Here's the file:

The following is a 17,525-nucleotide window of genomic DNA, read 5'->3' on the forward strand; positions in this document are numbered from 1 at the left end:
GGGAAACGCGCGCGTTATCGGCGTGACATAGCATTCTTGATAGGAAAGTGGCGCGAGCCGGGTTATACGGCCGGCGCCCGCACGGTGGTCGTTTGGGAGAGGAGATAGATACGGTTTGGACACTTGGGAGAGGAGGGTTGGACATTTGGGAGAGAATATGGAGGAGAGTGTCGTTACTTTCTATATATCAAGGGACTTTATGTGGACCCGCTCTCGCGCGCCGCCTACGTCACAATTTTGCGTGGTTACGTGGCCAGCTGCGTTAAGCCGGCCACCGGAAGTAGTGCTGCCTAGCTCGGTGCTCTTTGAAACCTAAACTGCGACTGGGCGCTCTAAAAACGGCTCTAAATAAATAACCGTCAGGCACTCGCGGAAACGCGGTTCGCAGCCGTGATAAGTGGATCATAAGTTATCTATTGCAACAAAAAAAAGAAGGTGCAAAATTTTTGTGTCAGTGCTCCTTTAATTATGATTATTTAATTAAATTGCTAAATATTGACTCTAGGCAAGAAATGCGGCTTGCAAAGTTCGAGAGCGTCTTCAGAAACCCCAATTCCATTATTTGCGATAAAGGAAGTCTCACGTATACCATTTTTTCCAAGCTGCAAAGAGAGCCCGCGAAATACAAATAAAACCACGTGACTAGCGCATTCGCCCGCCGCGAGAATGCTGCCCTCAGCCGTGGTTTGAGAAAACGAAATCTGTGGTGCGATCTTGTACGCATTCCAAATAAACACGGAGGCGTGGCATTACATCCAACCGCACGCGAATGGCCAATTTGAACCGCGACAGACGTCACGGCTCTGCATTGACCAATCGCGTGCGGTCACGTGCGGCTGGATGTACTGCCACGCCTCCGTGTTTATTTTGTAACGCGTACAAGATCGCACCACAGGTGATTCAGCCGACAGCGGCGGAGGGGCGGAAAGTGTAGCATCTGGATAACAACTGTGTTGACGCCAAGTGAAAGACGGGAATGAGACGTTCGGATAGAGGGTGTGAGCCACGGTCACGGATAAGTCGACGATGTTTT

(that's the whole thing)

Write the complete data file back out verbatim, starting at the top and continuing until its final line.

The following is a 17,525-nucleotide window of genomic DNA, read 5'->3' on the forward strand; positions in this document are numbered from 1 at the left end:
GGGAAACGCGCGCGTTATCGGCGTGACATAGCATTCTTGATAGGAAAGTGGCGCGAGCCGGGTTATACGGCCGGCGCCCGCACGGTGGTCGTTTGGGAGAGGAGATAGATACGGTTTGGACACTTGGGAGAGGAGGGTTGGACATTTGGGAGAGAATATGGAGGAGAGTGTCGTTACTTTCTATATATCAAGGGACTTTATGTGGACCCGCTCTCGCGCGCCGCCTACGTCACAATTTTGCGTGGTTACGTGGCCAGCTGCGTTAAGCCGGCCACCGGAAGTAGTGCTGCCTAGCTCGGTGCTCTTTGAAACCTAAACTGCGACTGGGCGCTCTAAAAACGGCTCTAAATAAATAACCGTCAGGCACTCGCGGAAACGCGGTTCGCAGCCGTGATAAGTGGATCATAAGTTATCTATTGCAACAAAAAAAAGAAGGTGCAAAATTTTTGTGTCAGTGCTCCTTTAATTATGATTATTTAATTAAATTGCTAAATATTGACTCTAGGCAAGAAATGCGGCTTGCAAAGTTCGAGAGCGTCTTCAGAAACCCCAATTCCATTATTTGCGATAAAGGAAGTCTCACGTATACCATTTTTTCCAAGCTGCAAAGAGAGCCCGCGAAATACAAATAAAACCACGTGACTAGCGCATTCGCCCGCCGCGAGAATGCTGCCCTCAGCCGTGGTTTGAGAAAACGAAATCTGTGGTGCGATCTTGTACGCATTCCAAATAAACACGGAGGCGTGGCATTACATCCAACCGCACGCGAATGGCCAATTTGAACCGCGACAGACGTCACGGCTCTGCATTGACCAATCGCGTGCGGTCACGTGCGGCTGGATGTACTGCCACGCCTCCGTGTTTATTTTGTAACGCGTACAAGATCGCACCACAGGTGATTCAGCCGACAGCGGCGGAGGGGCGGAAAGTGTAGCATCTGGATAACAACTGTGTTGACGCCAAGTGAAAGACGGGAATGAGACGTTCGGATAGAGGGTGTGAGCCACGGTCACGGATAAGTCGACGATGTTTT